Dentistry is a very forward-looking industry. We are always trying to find the new best solution to the problems our patients face in maintaining their oral health. And we won’t be satisfied until we find the optimal solution to all these problems. We’ve already found many great solutions to problems that were considered unsolvable for millennia. Dental implants, for example, give us fully functional and fully healthy tooth replacements. Lithium disilicate crowns mean that we can have all-ceramic restorations that can stand up to the strongest bite forces. We now use lasers to treat cold sores so they go away faster wand with less discomfort. And digital imaging means that we can take impressions without patients biting down into an impression tray. So who knows what the near future of dentistry will hold?
Here are some big trends in dentistry that will be shaping the industry in the near future.
We can’t treat problems that we don’t know are there, so diagnosis is always the first problem of dental treatment. In the past, diagnostic treatments were invasive, unpleasant, and potentially damaging, but we’ve developed new diagnostics tools. For example, DIAGNOdent lets us find more cavities than ever–without scraping your teeth. We can also use light detection to screen for oral cancer with Velscope and OralID.
But it seems that new diagnostic technologies will focus on gum disease. Two technologies are currently in development that will help us find gum disease more easily than before. The first is a simple chewing gum that turns bitter if you have gum inflammation.
The second starts with a simple squid ink gargle. Yeah, that’s right: squid ink. When you gargle with it, the ink fills into your periodontal pockets, a laser is shone into your mouth. The laser causes microscopic heating of the ink, which causes slight swelling in your gums. An ultrasound scan of your gums will then reveal the depth of all your periodontal pockets–without probing.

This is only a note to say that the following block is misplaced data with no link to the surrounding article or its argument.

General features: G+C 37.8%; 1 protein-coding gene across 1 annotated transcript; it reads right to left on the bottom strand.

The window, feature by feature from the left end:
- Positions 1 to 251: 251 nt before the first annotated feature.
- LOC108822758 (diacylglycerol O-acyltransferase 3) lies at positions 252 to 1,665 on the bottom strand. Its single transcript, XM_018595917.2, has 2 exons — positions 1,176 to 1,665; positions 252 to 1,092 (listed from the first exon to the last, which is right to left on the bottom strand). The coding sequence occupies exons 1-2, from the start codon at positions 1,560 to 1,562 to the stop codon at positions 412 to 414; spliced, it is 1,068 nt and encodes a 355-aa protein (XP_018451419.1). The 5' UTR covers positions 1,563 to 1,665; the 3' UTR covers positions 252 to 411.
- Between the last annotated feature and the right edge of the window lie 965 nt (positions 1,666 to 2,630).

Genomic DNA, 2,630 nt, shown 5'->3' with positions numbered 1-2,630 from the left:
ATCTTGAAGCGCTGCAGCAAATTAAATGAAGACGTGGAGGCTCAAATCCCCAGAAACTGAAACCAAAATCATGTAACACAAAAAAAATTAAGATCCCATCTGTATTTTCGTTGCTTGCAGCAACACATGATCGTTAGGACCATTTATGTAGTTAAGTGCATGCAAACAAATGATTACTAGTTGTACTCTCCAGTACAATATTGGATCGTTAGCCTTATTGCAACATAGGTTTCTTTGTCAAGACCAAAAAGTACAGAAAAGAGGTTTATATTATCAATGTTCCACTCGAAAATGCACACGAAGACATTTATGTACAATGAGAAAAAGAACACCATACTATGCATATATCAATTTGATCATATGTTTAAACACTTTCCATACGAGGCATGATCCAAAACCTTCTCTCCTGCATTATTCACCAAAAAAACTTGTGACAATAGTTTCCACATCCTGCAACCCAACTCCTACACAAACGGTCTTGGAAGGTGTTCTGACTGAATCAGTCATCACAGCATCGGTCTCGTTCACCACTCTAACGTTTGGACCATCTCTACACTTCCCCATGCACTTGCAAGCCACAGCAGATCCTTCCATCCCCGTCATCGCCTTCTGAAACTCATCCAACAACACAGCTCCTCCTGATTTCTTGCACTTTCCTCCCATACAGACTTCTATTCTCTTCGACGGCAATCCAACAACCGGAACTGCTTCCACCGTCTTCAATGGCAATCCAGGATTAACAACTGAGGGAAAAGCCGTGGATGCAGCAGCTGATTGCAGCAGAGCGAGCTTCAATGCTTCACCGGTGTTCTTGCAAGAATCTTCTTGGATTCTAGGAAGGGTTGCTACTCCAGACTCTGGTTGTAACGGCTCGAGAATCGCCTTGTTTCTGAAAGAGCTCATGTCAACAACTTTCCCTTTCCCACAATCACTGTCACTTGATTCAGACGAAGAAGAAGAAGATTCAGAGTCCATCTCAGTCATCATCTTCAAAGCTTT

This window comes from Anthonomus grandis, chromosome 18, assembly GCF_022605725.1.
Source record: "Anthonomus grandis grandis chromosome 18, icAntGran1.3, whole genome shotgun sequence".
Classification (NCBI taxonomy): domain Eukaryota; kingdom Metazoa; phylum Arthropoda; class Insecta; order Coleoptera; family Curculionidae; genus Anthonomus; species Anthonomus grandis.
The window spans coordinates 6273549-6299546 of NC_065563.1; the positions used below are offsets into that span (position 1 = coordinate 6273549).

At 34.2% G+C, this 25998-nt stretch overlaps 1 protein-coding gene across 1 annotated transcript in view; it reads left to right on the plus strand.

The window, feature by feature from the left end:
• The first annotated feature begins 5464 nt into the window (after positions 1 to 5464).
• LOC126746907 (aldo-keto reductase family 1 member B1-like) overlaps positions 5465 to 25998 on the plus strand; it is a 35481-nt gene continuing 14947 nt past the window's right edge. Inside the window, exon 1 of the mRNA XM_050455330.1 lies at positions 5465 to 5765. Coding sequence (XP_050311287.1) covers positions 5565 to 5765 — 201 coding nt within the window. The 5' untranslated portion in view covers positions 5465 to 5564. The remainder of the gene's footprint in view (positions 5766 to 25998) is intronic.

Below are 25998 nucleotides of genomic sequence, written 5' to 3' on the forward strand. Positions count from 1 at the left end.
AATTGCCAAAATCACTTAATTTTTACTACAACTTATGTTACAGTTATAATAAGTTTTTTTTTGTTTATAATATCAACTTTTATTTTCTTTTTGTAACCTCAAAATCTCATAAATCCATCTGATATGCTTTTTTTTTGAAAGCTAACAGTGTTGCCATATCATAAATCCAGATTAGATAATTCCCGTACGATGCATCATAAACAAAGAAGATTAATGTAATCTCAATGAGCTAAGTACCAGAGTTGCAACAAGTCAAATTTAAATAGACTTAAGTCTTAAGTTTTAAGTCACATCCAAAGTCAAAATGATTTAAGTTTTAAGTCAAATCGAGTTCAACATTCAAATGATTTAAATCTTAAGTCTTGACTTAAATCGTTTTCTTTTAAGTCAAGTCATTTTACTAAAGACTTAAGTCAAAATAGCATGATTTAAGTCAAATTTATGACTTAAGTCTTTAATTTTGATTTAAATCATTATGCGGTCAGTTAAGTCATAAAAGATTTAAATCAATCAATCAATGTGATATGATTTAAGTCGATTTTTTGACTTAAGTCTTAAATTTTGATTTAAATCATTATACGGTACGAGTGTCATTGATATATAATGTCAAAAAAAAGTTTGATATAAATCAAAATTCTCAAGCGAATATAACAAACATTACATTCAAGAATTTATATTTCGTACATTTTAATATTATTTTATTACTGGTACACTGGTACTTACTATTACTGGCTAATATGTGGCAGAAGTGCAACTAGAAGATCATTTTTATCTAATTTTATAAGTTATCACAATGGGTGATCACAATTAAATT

The first technology seems a sure-fire hit if it proves accurate in future studies. The second seems a bit convoluted.
Tooth regeneration has long been an ideal of dentistry. It isn’t as necessary now that dental implants have proven to be so successful, but there would still be some value in being able to have your teeth repair cavities without need for fillings–and maybe in some cases regrow your natural teeth.
There has been extensive progress made in this field recently. A team of researchers used an Alzheimer’s drug to regrow dentin, the layer of your tooth underneath the enamel.
But even more dramatic is the fact that researchers were recently able to make a beagle regrow a lost tooth in just 180 days using stem cells. Although it’s not as fast as a dental implant procedure, this is still an exciting option that might be a better alternative for some people.
Less Is More
This is a future dentistry trend that’s already here. Not all of our advances in understanding require technical apparatus to improve treatment. As we’ve come to better understand the developmental interactions among the various components in our mouth–tongue, teeth, chewing muscles, cheeks, and more–we realize that possibly all the tools we ever needed for orthodontics are actually already there.
Enter myofunctional therapy, which uses these mechanisms to provide orthodontic treatment as well as help with TMJ and sleep apnea. It’s already being applied to children via Healthy Start to help them avoid breathing problems and possibly orthodontic treatment in the future. As we come to an even greater understanding of the potential of this approach, we’ll see it expand to more applications and be adopted by more dentists.
But we’re offering this remarkable approach of the future today.